It thus appears that despite the so-called order of interpleader, the first phase of the twofold contest remained partially undetermined and of necessity plaintiff remained and active participant in the case.
On May 16, 1968, plaintiff made its request for transfer to the superior court, accompanied by a declaration showing that it had deposited with the clerk amounts in excess of $5,000. The complaint remained as it had been filed originally, showing the amount of $327.97 as the amount interpleaded.
Code of Civil Procedure section 464 provides that the plaintiff may be allowed, on motion, to make a supplemental complaint, alleging facts material to the case occurring after the former complaint.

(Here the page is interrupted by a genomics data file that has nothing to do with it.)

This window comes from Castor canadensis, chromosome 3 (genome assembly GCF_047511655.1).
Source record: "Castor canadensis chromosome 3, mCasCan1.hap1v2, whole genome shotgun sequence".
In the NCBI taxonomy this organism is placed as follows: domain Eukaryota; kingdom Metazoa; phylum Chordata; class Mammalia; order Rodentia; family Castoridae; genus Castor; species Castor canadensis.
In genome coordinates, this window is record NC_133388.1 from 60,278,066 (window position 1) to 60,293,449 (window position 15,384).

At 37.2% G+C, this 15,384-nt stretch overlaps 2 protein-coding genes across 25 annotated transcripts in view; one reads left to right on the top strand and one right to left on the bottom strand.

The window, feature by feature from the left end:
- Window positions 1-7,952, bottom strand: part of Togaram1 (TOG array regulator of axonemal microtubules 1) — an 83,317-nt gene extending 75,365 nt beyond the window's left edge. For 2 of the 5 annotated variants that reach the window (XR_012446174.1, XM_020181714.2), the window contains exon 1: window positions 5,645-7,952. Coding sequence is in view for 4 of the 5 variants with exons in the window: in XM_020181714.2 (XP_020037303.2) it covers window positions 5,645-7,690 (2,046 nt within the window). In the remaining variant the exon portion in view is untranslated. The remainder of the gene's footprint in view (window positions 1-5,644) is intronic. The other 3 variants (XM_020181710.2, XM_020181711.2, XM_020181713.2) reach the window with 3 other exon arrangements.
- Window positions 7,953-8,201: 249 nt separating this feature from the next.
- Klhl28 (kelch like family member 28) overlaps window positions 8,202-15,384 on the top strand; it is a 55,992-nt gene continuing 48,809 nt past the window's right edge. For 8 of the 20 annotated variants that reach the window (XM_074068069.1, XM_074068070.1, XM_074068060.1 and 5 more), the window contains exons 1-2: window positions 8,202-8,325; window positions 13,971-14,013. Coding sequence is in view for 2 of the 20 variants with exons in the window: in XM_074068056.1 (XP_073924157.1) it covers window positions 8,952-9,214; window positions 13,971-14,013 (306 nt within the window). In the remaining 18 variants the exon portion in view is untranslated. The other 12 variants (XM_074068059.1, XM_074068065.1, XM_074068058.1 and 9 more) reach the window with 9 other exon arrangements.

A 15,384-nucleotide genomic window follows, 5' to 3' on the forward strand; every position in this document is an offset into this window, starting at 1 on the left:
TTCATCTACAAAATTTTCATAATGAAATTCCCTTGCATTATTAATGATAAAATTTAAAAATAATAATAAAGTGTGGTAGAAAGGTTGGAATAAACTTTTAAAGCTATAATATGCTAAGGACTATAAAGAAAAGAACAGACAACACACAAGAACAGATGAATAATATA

The deposit of sums which brought the total over $5,000 was a fact occurring after the filing of the complaint which was material to the case in the most fundamental sense. A request for leave to file a supplemental complaint alleging this fact would have served to present the jurisdictional issue clearly. It is settled that the municipal court has jurisdiction to grant leave to a plaintiff to amend his complaint in such a way as to force a transfer of the cause of the superior court for jurisdictional reasons (Thomasian v. Superior Court etc. (1953) 12 Cal.App.2d 322, 335, 265 P.2d 165); and there is no reason to doubt that the municipal court may authorize the filing of a supplemental complaint which has the same effect.